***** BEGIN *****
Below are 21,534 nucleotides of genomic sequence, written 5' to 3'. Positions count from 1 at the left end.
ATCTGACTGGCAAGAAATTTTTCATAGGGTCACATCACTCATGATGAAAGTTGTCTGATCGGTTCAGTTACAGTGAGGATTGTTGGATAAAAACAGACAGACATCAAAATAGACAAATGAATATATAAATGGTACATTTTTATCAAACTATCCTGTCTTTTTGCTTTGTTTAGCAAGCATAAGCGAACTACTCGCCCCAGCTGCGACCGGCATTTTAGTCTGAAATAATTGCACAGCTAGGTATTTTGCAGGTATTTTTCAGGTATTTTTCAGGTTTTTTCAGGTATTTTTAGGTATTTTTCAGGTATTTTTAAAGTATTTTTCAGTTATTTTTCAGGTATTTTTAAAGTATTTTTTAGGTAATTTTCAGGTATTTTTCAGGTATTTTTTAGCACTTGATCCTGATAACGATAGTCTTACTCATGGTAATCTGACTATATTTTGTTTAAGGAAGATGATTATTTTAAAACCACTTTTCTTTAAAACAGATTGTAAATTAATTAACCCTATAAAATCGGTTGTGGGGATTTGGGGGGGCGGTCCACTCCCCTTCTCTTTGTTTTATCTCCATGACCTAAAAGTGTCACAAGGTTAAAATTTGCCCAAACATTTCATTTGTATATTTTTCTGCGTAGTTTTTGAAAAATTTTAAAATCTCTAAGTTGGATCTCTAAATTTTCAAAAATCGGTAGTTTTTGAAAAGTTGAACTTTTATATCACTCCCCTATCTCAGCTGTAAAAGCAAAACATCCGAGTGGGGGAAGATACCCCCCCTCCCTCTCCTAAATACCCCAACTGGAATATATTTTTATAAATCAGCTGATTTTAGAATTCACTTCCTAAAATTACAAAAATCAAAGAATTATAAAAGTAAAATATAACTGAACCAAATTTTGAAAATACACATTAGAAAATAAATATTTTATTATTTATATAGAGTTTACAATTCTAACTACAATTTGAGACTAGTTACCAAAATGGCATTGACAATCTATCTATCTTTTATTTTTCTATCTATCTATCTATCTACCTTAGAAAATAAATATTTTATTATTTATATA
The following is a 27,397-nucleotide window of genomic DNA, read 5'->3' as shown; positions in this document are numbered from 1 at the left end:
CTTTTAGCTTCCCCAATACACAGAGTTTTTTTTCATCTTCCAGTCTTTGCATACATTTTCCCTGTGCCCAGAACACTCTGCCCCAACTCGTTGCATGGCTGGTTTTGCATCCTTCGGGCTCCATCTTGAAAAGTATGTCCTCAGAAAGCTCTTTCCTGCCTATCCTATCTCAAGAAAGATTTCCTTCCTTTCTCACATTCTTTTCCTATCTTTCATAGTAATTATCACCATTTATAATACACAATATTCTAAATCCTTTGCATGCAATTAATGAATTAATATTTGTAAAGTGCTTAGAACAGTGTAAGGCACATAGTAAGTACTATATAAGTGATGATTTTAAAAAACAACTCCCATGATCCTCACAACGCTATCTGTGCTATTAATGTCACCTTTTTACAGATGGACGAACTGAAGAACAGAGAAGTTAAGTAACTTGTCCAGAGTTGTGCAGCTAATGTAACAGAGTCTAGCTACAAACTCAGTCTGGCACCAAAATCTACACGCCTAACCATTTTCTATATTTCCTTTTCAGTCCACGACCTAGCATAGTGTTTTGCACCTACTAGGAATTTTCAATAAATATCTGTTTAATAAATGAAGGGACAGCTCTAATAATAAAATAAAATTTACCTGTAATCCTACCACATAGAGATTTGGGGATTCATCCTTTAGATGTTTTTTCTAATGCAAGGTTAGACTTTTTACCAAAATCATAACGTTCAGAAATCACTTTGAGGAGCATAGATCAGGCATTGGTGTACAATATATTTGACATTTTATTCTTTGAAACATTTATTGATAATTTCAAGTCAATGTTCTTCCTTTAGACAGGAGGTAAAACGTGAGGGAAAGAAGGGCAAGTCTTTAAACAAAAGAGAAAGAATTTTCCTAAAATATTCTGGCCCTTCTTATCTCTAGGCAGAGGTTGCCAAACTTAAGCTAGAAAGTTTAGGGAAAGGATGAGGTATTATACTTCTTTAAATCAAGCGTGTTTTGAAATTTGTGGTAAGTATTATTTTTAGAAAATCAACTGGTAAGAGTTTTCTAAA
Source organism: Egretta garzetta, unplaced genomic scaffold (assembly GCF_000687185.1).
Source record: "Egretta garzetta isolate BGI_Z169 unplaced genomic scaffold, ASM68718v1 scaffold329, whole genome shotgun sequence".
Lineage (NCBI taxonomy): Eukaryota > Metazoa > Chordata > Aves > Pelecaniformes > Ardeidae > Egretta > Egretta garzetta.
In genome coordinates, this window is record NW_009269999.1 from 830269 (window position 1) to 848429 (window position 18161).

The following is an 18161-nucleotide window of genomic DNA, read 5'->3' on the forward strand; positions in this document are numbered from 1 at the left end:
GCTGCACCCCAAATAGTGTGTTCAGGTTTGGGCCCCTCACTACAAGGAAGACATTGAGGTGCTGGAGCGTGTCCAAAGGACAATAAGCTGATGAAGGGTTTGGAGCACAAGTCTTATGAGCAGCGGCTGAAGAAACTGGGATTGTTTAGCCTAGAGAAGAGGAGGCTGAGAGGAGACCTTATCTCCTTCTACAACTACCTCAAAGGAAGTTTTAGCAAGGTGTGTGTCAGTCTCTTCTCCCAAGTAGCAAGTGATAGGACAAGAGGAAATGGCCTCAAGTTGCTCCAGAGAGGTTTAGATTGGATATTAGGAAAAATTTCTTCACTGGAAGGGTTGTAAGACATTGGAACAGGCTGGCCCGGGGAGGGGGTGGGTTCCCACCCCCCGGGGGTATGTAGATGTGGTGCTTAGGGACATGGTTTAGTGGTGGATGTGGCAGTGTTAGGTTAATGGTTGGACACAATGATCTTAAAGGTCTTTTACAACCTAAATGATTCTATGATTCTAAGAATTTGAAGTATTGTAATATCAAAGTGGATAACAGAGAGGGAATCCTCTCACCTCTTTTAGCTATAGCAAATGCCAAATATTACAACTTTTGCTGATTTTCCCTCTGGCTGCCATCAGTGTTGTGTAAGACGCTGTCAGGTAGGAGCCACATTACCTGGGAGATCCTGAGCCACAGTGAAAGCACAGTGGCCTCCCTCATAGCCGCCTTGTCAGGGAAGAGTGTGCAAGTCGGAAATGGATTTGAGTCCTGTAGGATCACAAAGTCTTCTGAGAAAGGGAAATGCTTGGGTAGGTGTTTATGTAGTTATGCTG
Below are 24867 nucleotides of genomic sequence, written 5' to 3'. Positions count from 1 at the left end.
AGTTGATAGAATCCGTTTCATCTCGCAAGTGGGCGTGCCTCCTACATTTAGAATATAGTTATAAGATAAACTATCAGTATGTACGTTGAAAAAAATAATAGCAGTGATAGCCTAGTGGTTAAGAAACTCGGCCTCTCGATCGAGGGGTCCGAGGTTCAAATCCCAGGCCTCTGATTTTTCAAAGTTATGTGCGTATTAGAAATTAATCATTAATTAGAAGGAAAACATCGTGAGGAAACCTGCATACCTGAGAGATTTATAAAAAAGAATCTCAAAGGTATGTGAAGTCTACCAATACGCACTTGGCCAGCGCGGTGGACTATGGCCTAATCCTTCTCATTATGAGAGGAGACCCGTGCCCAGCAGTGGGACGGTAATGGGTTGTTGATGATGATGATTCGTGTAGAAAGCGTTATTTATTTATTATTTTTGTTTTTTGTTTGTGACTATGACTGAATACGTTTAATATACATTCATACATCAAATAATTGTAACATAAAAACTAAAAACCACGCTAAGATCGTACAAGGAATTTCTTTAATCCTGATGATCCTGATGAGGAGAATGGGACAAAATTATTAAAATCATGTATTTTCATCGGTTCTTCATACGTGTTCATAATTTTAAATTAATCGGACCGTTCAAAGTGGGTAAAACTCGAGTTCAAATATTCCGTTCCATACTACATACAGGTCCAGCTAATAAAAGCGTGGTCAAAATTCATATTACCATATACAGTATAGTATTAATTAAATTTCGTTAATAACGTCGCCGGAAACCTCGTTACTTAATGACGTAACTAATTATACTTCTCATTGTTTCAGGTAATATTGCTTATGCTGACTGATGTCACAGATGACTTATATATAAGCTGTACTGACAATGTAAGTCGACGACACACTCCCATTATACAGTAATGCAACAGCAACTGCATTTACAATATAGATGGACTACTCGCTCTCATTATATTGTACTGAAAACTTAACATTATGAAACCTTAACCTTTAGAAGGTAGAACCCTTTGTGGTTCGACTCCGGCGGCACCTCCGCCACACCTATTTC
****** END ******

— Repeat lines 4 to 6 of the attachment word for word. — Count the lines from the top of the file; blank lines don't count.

CTTTTAGCTTCCCCAATACACAGAGTTTTTTTTCATCTTCCAGTCTTTGCATACATTTTCCCTGTGCCCAGAACACTCTGCCCCAACTCGTTGCATGGCTGGTTTTGCATCCTTCGGGCTCCATCTTGAAAAGTATGTCCTCAGAAAGCTCTTTCCTGCCTATCCTATCTCAAGAAAGATTTCCTTCCTTTCTCACATTCTTTTCCTATCTTTCATAGTAATTATCACCATTTATAATACACAATATTCTAAATCCTTTGCATGCAATTAATGAATTAATATTTGTAAAGTGCTTAGAACAGTGTAAGGCACATAGTAAGTACTATATAAGTGATGATTTTAAAAAACAACTCCCATGATCCTCACAACGCTATCTGTGCTATTAATGTCACCTTTTTACAGATGGACGAACTGAAGAACAGAGAAGTTAAGTAACTTGTCCAGAGTTGTGCAGCTAATGTAACAGAGTCTAGCTACAAACTCAGTCTGGCACCAAAATCTACACGCCTAACCATTTTCTATATTTCCTTTTCAGTCCACGACCTAGCATAGTGTTTTGCACCTACTAGGAATTTTCAATAAATATCTGTTTAATAAATGAAGGGACAGCTCTAATAATAAAATAAAATTTACCTGTAATCCTACCACATAGAGATTTGGGGATTCATCCTTTAGATGTTTTTTCTAATGCAAGGTTAGACTTTTTACCAAAATCATAACGTTCAGAAATCACTTTGAGGAGCATAGATCAGGCATTGGTGTACAATATATTTGACATTTTATTCTTTGAAACATTTATTGATAATTTCAAGTCAATGTTCTTCCTTTAGACAGGAGGTAAAACGTGAGGGAAAGAAGGGCAAGTCTTTAAACAAAAGAGAAAGAATTTTCCTAAAATATTCTGGCCCTTCTTATCTCTAGGCAGAGGTTGCCAAACTTAAGCTAGAAAGTTTAGGGAAAGGATGAGGTATTATACTTCTTTAAATCAAGCGTGTTTTGAAATTTGTGGTAAGTATTATTTTTAGAAAATCAACTGGTAAGAGTTTTCTAAA
Source organism: Egretta garzetta, unplaced genomic scaffold (assembly GCF_000687185.1).
Source record: "Egretta garzetta isolate BGI_Z169 unplaced genomic scaffold, ASM68718v1 scaffold329, whole genome shotgun sequence".